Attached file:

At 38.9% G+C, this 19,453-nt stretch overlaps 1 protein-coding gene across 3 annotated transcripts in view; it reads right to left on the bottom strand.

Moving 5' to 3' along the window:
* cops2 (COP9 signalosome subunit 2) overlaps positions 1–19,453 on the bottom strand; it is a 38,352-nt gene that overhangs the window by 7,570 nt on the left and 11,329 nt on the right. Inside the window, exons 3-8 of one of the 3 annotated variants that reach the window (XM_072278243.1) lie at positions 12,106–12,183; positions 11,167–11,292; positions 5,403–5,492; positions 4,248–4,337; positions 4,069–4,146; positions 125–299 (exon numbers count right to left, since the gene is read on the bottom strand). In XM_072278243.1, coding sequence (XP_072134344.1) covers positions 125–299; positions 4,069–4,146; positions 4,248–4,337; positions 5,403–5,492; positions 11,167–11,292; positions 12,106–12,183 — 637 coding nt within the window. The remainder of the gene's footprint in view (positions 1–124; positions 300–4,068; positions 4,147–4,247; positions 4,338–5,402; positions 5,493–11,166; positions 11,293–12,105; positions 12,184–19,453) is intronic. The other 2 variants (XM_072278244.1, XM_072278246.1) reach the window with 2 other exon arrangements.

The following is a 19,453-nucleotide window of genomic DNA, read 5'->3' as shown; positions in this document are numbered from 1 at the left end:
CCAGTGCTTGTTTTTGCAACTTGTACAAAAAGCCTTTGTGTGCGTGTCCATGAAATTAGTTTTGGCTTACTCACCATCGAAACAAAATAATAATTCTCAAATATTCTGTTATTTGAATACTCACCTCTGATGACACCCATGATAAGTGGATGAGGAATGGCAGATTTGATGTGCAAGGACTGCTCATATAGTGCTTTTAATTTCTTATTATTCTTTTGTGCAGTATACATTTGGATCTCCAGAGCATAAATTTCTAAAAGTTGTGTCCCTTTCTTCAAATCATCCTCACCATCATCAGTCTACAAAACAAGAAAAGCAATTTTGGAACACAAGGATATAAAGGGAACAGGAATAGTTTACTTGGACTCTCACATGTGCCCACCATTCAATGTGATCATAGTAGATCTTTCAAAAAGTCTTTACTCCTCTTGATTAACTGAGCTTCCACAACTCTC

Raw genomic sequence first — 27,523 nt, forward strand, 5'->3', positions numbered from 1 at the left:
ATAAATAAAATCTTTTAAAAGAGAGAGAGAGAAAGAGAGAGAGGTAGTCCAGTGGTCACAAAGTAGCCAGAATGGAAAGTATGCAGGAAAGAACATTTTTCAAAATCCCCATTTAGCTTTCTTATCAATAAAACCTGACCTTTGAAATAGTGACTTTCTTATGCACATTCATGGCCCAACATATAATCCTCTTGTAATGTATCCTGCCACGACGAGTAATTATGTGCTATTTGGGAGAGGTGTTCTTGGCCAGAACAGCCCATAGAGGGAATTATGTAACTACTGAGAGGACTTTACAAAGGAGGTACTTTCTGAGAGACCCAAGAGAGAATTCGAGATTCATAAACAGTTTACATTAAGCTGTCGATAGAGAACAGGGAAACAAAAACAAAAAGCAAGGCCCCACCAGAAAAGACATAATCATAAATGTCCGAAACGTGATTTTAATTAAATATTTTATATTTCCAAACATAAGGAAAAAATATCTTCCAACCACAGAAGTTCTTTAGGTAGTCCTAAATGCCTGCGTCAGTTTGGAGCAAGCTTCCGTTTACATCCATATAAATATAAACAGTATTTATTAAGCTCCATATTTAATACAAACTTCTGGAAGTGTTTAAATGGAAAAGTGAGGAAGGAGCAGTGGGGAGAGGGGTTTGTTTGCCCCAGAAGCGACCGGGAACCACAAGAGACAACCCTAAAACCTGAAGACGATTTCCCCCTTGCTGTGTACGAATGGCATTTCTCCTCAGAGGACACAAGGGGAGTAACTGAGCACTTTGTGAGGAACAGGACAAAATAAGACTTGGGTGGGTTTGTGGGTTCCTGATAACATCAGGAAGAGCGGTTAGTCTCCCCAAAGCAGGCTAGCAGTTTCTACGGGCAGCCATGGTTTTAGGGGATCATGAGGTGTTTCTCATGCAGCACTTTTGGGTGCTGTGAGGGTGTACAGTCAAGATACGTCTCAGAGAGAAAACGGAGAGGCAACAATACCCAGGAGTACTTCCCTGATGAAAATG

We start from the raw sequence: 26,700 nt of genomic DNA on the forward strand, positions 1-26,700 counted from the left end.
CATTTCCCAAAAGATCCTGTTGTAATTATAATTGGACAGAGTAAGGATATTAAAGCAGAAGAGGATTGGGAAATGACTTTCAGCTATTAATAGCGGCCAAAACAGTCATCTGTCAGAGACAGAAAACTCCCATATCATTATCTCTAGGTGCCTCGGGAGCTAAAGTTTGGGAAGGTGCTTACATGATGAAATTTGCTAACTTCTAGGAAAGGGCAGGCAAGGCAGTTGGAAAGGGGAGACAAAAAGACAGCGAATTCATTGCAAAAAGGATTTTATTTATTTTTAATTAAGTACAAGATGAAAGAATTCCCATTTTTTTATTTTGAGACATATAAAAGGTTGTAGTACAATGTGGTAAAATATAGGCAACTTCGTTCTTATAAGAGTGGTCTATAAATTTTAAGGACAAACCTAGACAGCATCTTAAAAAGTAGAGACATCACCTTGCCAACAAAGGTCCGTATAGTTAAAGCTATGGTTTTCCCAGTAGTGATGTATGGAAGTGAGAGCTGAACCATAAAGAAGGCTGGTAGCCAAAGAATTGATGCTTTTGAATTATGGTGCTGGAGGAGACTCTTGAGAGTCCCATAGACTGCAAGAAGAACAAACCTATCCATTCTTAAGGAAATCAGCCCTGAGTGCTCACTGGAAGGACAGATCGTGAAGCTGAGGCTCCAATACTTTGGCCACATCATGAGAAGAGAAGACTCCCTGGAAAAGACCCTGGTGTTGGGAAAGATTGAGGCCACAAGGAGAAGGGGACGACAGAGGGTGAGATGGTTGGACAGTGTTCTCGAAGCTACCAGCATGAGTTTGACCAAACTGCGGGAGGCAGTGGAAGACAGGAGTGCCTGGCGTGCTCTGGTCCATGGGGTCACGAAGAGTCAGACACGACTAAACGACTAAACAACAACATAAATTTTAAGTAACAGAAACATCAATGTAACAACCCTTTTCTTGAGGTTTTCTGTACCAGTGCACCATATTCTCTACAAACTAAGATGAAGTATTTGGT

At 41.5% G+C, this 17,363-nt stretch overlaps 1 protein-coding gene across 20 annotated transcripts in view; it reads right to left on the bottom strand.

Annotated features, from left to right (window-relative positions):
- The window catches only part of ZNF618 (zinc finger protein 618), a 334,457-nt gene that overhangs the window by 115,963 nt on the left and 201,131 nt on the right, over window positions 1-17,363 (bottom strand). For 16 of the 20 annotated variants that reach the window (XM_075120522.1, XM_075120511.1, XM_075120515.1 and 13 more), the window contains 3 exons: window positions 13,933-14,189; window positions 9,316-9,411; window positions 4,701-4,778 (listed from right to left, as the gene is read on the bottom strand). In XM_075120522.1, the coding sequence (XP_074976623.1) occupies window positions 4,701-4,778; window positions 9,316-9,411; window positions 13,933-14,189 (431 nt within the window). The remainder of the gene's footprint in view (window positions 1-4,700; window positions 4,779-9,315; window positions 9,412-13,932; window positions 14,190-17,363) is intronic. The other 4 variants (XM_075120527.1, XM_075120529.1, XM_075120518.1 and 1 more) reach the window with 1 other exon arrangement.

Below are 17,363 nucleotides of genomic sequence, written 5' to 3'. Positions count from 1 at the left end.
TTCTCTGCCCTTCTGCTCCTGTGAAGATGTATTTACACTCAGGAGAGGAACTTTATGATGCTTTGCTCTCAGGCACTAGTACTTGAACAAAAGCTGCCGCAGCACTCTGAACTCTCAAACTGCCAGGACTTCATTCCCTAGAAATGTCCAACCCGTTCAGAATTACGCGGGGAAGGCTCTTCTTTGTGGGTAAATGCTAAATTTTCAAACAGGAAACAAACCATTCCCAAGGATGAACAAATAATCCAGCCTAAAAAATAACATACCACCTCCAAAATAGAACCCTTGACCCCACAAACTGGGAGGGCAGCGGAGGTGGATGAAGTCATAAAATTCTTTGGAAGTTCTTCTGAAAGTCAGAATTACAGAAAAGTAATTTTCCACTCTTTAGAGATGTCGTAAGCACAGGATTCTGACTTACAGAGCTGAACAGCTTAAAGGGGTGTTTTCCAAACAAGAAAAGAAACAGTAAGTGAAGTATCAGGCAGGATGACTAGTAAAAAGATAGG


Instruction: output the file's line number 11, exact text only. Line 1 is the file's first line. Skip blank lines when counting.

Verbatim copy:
Annotated features, from left to right (window-relative positions):